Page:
News PagerDuty CEO Jennifer Tejada cites MLK in layoff memo
The head of a San Francisco-based cloud computing company was widely mocked on social media for quoting the late Martin Luther King Jr. in an email to employees announcing layoffs.
PagerDuty’s chief executive, Jennifer Tejada, has been accused of being an employee after she sent a lengthy 1,669-word email to employees announcing that the company would “refine” its business structure by laying off 7% of its global workforce. “Tone Deaf”.
Tejada concluded the memo with a quote from a sermon by King that was later included in his 1959 book, The Measure of a Man.
“In moments like these, I am reminded of what Martin Luther King Jr. said, ‘the ultimate measure of a man’ [leader] not where [they] Stand at a moment of comfort and convenience, but where [they] Stand in times of challenge and controversy,'” Tejada wrote.
The ruthless executive was instantly burned on social media
One Twitter user commented that it was “the most tone-deaf layoff email I’ve ever read,” adding that it “feels like it was written by an AI, and it puts all the phrases people usually say. In a long email”
One Twitter user offered some advice to PagerDuty, writing: “Maybe stop citing MLK when firing 7% of employees?”
Another Twitter user posted a screenshot of a Google search showing Tejada’s annual salary of $13.2 million.
“Did Pagerduty seriously decide that it’s a good idea to quote MLK in a press release because they’re laying off 7% of their workforce?” another Twitter user wondered.
A 7% “refinement” means the company has laid off 66 of the 950 workers it hired a year ago.
Tejada also drew criticism for using the occasion to celebrate employee promotions and tout the company’s positive financial results in the fourth quarter of last year.
Last month, PagerDuty reported revenue of $94.2 million in its most recent quarter, up 31.3% year-over-year. The company also said it had a net loss of $32.8 million in the same quarter, up from a year earlier.
“We expect to end the year on a strong note — in fact, we reaffirmed our guidance for fiscal 2023 today — and these results, combined with the improvements outlined above, position PagerDuty to successfully execute on our platform strategy, Whatever the market and macro environment brings,” Tejada wrote in an email earlier this week.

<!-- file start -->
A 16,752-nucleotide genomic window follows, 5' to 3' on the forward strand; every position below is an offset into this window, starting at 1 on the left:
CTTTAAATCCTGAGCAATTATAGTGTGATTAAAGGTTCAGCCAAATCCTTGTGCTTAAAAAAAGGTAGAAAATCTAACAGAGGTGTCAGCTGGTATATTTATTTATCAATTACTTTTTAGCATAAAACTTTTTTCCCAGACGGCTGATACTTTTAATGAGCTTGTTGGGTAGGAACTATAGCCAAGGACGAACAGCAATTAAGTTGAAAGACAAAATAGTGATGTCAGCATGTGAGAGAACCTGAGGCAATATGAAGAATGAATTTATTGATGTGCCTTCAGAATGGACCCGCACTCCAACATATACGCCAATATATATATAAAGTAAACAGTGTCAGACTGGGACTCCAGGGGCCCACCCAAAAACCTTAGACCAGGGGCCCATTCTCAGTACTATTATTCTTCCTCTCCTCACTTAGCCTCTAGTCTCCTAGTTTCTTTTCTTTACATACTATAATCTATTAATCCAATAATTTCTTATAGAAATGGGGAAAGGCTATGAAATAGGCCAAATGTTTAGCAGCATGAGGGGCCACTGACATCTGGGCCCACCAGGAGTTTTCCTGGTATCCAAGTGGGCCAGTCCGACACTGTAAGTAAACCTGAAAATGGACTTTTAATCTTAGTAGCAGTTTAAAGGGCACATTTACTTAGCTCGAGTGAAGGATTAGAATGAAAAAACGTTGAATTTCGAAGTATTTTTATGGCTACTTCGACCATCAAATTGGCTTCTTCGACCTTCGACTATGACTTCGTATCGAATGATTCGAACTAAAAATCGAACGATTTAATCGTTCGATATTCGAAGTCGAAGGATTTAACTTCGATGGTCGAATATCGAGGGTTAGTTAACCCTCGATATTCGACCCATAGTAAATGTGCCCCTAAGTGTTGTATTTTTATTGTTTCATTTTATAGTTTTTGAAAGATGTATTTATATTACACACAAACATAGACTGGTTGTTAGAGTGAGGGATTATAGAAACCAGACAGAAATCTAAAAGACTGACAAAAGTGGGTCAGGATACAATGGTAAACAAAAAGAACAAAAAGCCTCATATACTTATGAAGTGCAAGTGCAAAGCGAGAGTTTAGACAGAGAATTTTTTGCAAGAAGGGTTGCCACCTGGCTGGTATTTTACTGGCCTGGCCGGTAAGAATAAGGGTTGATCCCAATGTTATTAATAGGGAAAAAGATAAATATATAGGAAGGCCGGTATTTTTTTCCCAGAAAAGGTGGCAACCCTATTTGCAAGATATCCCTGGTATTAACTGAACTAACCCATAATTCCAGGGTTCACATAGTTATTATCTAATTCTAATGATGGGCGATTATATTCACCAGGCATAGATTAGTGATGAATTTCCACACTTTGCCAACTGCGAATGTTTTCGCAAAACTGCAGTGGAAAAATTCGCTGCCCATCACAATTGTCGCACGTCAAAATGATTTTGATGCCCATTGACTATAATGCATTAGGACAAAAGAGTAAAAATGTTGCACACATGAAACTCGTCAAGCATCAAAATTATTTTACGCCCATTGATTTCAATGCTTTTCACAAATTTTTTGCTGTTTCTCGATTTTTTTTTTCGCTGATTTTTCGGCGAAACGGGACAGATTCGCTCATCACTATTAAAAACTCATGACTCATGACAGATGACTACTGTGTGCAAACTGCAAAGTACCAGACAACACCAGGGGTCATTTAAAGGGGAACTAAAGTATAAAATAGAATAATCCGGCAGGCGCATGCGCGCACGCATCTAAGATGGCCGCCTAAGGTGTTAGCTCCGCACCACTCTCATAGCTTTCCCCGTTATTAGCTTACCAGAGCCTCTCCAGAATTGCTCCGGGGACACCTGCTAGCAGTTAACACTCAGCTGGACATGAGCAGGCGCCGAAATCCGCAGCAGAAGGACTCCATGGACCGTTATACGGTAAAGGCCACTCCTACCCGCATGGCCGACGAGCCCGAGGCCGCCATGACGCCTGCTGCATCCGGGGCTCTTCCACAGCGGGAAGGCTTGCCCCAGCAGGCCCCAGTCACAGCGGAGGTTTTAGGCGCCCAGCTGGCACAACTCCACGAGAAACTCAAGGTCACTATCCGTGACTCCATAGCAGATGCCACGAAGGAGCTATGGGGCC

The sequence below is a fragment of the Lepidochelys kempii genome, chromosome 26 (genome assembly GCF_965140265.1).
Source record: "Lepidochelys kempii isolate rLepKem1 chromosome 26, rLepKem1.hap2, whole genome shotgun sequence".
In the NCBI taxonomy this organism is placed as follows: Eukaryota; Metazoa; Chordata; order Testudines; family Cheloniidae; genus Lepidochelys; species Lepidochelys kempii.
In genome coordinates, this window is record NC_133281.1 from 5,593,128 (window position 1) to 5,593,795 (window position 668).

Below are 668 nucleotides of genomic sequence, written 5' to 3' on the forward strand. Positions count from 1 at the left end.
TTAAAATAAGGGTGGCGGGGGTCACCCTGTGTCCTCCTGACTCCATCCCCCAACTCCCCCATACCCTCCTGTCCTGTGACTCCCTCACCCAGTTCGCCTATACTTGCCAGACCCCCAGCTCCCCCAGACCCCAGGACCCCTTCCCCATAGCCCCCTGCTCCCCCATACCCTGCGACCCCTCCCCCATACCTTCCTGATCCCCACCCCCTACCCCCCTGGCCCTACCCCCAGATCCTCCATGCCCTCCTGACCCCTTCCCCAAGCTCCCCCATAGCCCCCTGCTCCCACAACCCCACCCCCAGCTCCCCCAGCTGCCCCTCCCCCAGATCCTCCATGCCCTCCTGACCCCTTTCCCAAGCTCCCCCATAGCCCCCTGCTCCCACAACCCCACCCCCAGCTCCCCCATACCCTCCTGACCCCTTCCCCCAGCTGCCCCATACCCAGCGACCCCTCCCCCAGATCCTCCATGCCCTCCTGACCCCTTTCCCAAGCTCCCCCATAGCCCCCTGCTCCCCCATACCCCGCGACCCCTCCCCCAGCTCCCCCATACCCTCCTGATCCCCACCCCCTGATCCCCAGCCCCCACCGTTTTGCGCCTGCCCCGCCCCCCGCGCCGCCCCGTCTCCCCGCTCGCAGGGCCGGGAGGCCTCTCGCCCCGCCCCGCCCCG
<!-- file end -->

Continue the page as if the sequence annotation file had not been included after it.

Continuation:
The Post has sought comment from PagerDuty.
Tejada does seem to be trying to be sensitive to those who are fired, writing: “I think Dutonians are more than just employees; they are accomplished, talented individuals who #BringThemselves and drive the innovation and culture behind our products and services , to provide an experience that delights our customers.”
“I thank every Dutonian for their contributions to PagerDuty,” the CEO wrote.
“I want us to show all our colleagues the grace, respect and dignity they deserve.”
Tejada wrote: “As someone who has been in the industry for decades, I’ve been through this before, it’s never been easy, and I know from experience that while we may not be working together anytime soon, we The relationship and this community continues beyond our tenure at PagerDuty.”
Those laid off will receive an average of 11 weeks of severance pay and “at least three to four months” of health coverage for themselves and their dependents.
The furloughed employees also promised help with future job placement.
The tech industry has been hit hard by the recession — forcing companies to lay off tens of thousands of workers.
A former Google employee posted a TikTok video this week showing the moment she learned she was one of 12,000 workers fired by the tech giant.
Other tech giants such as Amazon, Microsoft, Twitter, Meta and Snap have also laid off large numbers of workers in recent months.